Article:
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The Hamiltons

William D. Hamilton was born in November 1854 on Penn Avenue in what is now Downtown Pittsburgh. He was the first of at least six children of William and Mary Hamilton, both Irish immigrants. The elder William Hamilton was employed as a moulder and machinist during the 1850’s and in the first few years of the 1860s. The Hamilton family moved to East Carson Street on the South Side during the 1850’s, and also lived in the West End while William D. Hamilton was a small child.

The Hamilton family’s financial position appears to have solidified by 1861, when William Hamilton purchased two adjoining undeveloped lots on Central Street (later Lincoln Avenue; now North Lincoln Avenue) in what is now Allegheny West. By 1865, Hamilton commissioned construction of two houses on the lots: 15 Lincoln Avenue (later 936 North Lincoln Avenue; on the present site of the Rooney garage addition at 940 North Lincoln Avenue) and 17 Lincoln Avenue (demolished in the 1890s to make room for an addition to the Thaw mansion at 930 North Lincoln Avenue). William Hamilton and his family began living at 17 Lincoln Avenue, and Hamilton’s widowed mother and other family members lived at 15 Lincoln Avenue.

In 1864, William Hamilton began manufacturing coffins in premises he rented at the rear of 31 Fifth Avenue in Downtown Pittsburgh. By the following year, Hamilton founded the Excelsior Coffin Manufacturing Company, located at the same address. The firm established a factory at 380-382 Penn Avenue, Downtown, and became known as Hamilton, Algeo, Arnold & Company by 1868. William Hamilton’s partners were R.K. Algeo of 39 Robinson Street (now General Robinson Street) in Allegheny City and James T. Arnold of 34 Walnut Street in Temperanceville (now the West End).

Records of the 1870 census, the last census to provide information on assets of persons enumerated, reported that the elder William Hamilton owned real estate valued at $35,000 and had a personal estate of $20,000. In 1870, a typical newer brick house of about nine rooms in Hamilton’s neighborhood was worth about $10,000.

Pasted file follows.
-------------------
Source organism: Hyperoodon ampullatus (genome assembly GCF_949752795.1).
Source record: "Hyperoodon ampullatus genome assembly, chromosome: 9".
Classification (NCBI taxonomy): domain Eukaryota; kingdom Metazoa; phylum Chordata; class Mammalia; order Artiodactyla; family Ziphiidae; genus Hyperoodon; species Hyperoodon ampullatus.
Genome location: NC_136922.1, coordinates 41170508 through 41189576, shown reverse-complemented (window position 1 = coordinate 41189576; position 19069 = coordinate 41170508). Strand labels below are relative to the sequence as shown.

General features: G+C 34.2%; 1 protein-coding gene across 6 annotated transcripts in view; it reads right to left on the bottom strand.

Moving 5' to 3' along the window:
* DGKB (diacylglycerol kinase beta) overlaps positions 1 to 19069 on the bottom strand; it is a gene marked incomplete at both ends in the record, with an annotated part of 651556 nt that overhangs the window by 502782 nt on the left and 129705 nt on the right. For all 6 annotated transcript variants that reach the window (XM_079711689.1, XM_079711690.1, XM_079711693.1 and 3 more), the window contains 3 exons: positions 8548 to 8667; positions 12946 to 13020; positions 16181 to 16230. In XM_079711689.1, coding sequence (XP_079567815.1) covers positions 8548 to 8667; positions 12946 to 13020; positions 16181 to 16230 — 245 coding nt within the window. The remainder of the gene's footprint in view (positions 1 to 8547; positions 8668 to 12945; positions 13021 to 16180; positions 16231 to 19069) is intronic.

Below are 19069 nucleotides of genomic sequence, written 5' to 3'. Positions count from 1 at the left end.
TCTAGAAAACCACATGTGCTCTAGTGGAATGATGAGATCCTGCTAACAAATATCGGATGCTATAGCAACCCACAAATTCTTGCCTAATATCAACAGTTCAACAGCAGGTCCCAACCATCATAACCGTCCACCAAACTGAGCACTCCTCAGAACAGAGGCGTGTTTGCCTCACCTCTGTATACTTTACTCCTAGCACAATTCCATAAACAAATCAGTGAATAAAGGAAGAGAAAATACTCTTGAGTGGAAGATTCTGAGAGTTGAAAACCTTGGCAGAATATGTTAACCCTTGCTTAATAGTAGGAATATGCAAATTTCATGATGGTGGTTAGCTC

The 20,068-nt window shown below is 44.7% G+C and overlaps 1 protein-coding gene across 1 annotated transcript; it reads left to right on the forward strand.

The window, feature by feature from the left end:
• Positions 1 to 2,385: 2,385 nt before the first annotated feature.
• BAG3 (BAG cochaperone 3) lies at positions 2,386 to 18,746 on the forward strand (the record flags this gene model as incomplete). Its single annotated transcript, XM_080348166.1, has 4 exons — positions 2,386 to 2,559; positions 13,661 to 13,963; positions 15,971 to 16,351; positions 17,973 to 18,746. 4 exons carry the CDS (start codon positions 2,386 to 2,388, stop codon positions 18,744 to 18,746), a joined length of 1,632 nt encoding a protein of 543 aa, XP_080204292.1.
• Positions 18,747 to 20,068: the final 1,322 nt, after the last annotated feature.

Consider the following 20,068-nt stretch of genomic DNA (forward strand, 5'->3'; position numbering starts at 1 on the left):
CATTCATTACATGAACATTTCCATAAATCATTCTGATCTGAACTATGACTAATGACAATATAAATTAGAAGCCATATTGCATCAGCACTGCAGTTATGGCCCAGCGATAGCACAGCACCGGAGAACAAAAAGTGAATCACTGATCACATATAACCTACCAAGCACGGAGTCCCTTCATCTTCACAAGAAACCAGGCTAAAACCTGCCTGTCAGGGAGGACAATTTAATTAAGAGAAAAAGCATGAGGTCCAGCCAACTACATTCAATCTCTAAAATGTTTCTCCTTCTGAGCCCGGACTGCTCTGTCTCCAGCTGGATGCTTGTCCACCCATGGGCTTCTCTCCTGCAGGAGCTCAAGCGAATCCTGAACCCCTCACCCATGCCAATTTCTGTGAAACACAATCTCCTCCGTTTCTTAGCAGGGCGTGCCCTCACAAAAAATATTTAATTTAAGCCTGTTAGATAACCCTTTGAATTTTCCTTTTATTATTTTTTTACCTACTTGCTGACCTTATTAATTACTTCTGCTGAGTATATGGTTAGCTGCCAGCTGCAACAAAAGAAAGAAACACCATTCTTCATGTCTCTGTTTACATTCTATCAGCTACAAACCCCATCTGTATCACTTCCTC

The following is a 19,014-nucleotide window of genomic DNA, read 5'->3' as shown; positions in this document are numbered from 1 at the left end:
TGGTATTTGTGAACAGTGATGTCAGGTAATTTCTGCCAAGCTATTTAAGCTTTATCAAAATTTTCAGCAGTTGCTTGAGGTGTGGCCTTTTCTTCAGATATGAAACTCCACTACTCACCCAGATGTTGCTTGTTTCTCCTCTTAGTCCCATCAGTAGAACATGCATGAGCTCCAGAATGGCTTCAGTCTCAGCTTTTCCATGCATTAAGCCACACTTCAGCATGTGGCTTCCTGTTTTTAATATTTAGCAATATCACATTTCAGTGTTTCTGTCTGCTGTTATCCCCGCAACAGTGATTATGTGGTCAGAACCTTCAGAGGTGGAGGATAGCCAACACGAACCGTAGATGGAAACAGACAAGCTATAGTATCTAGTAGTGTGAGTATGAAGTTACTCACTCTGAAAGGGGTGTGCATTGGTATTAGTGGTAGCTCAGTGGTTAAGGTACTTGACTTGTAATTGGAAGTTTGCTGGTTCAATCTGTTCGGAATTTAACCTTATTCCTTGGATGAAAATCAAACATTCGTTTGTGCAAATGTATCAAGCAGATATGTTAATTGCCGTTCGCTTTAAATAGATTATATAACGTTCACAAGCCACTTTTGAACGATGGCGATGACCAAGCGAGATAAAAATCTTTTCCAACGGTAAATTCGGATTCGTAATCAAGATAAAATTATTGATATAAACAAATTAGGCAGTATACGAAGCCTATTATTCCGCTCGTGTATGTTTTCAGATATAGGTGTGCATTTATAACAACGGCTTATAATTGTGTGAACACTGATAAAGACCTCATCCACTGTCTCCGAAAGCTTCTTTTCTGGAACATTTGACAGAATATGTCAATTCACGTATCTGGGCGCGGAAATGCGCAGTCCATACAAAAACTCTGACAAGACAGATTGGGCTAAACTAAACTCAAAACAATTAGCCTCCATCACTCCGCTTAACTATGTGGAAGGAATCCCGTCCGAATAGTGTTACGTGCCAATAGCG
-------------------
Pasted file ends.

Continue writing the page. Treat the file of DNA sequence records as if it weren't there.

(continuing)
William Hamilton’s firm moved its operations to the foot of Mulberry Street in Manchester, along the Ohio River, and changed its name to Hamilton, Lemmon, Arnold & Company during the 1870s. Hamilton’s partners were Brice Lemmon of 79 Page Street (between Manhattan and Chateau Streets; demolished), James T. Arnold of 121 Sheffield Street (later 1227 Sheffield Street; demolished), J.W. Carnahan of Denniston Avenue in Shadyside, John H. Mower of39 Allegheny Avenue (near Reedsdale Street; demolished) and Adam Ammon of 123 Sheffield Street in Manchester (later 1229 Sheffield Street; demolished).

William D. Hamilton, 25, and Caroline Penney Haney, 21, were married in 1880. Caroline Penney Haney Hamilton, born in McKeesport in August 1859, was a daughter of Lewis and Eliza Penney Haney, both born in Pennsylvania. She later served as regent of the Pittsburgh chapter of the Daughters of the American Revolution.

William D. and Caroline P. Hamilton had no children.

Between the late 1870s and mid-1880s, William D. Hamilton worked for Hamilton, Lemmon, Arnold & Company as a varnisher, clerk and manager. Hamilton was not listed in Pittsburgh city directories published in the late 1880s and early 1890s. It is likely that during this time he worked in New York for Chappel, Chase & Maxwell Co., named in his obituary as a firm for which he worked as a young man. The Hamiltons returned to Pittsburgh in about 1891, when William D. Hamilton became a partner in Hamilton, Lemmon, Arnold & Company.

In the early 1890’s, the Hamiltons began living at 218 Allegheny Avenue (on the eastern side of Allegheny Avenue near Abdell Street; demolished). The couple remained at 218 Allegheny Avenue until 1895, when they moved into their newly constructed home at 940 West North Avenue (then 21 North Avenue).

Hamilton, Lemmon, Arnold & Company was reorganized as the National Casket Company in about 1896. Although available records do not provide information on the reorganization, the name of the new firm suggests it may have been a consolidation of a number of firms in various cities. It should be noted that at the turn of the century, Pittsburgh became the headquarters of several large manufacturing firms that were formed by national or regional consolidations in the steel, glass, aluminum and brewing industries.

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